The first free practice session gives us the first data from the new Saudi track in Jeddah, extremely particular and interesting. The world struggle immediately appears very open, with Hamilton and Verstappen just 56 thousandths apart and which gave alternating signals. A very concentrated Verstappen started the session with a set of hard tires and a lot of fuel aboard his RedBull, still setting absolutely remarkable times. RedBull seemed to be looking for confirmation of the work done at the factory in many conditions, and we also saw the world leader carry out more than one aerodynamic test at constant speed, something that rarely happens at RedBull, probably to verify the combination of parameters of aerodynamic load, flows and drag expected at the table. The Austrian team seems to be focused on making the most of the Saudi round, and the potential in this first session however has been seen. By adding up Verstappen’s best partials (including his best last sector obtained with hard rubber), a better time than Hamilton’s of about 1 tenth is obtained. For their part Hamilton and Mercedes seemed to take care of only finishing aspects for now, but with the impression of having a lot in their pocket to be extracted in the next sessions. Looking at Hamilton’s data then, we had the impression of a clipping often present in a significant way, a sign that perhaps on the W12 number 44 the Interlagos engine has not yet been mounted, leaving room for the unit already used in the last race in Qatar.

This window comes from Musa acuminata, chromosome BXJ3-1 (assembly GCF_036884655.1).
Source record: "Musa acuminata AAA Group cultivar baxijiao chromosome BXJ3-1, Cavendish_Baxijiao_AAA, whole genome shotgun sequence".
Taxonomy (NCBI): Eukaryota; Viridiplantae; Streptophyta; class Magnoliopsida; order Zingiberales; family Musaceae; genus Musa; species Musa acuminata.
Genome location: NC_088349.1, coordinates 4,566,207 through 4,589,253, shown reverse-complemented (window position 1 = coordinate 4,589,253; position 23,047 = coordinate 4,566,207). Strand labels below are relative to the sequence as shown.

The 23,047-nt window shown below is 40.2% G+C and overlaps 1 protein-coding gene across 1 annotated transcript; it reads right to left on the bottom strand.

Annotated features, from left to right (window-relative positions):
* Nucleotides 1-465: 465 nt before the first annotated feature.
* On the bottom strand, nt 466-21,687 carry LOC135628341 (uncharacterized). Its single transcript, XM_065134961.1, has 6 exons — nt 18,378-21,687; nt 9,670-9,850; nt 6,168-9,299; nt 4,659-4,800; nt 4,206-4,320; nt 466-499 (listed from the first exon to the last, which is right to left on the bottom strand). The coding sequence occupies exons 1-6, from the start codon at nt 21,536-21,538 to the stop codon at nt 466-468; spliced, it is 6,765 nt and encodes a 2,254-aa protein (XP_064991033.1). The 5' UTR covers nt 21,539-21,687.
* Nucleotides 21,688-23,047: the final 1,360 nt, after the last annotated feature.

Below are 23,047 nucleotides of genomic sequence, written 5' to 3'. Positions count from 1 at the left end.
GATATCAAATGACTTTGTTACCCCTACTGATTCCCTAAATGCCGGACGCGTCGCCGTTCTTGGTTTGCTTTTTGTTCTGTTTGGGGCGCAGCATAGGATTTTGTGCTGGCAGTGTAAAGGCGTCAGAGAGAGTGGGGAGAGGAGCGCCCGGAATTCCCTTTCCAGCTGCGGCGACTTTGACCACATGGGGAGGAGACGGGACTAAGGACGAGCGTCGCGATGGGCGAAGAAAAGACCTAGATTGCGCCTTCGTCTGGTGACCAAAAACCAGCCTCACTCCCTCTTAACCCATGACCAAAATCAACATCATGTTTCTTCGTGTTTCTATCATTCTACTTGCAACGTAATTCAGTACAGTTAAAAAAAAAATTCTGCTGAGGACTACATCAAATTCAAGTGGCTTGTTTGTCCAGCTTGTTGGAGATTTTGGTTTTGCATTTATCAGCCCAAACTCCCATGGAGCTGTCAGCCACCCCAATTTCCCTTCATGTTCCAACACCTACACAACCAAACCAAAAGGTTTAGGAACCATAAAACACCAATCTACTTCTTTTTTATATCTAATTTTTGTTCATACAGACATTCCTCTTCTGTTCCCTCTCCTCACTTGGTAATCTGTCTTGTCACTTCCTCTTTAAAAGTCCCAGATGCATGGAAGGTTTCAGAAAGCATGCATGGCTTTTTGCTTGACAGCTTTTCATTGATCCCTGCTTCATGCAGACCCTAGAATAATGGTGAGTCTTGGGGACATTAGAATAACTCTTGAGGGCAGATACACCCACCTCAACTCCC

Going to see the data in more detail, we show the speed and accelerator graph to analyze the first hint of performance and driving styles of the weekend. The peculiarity of the Saudi track emerges at first glance. Once the first sector has been tackled, the rest of the track is literally made up of only 5 stretches interspersed with 4 braking sections, with the speed track particularly “lively” due to the continuous curvature of the track to the right or left, which is however always tackled in filled by the pilots. The point where it seems we can make a lot of difference from the driving point of view is at the end of the first sector, on the whole which starts from turn 7 and ends with turn 12, where we see in this graph (and we have however seen during the session) interpretations and different driving styles. In this stretch Verstappen makes a really substantial difference, with his car having enough grip to allow him to tackle the entire first part of the complex in full, unlike Hamilton who conspicuously lifts his foot off the gas. The speed measurements are also very much in Verstappen’s favor with differences of even more than 15 km / h. However, Honda remains extremely conservative on the power front on Friday and the top speeds recorded by the number 33 RB16B are particularly slower than all the other riders on the track, including of course Mercedes. It is very evident that the power above certain revs is not exactly delivered by the Japanese engine in almost all the stretches of the track. Then there is an evident oversteer snap of Hamilton at turn 16 (with the British who has to raise his foot conspicuously leaving a lot of time in the traction phase) and then the extremely aggressive passage of Verstappen at turn 23, a good 9 km / h faster of Hamilton, with a trend that has been constant in these terms since the beginning of the session. Hard to say for now who has more between the two contenders. RedBull seems very up to date and in any case with potential to extract, Mercedes seems to have absolutely not pushed to the limit. The track, for now, seems not too selective in terms of driving, with 2 sectors on three routes almost always in full swing, but extremely difficult to manage in many situations such as that of giving way to an oncoming driver, or of accidents or confusing moments. . We will see in the rest of the sessions how both the track and the performance of the cars evolve.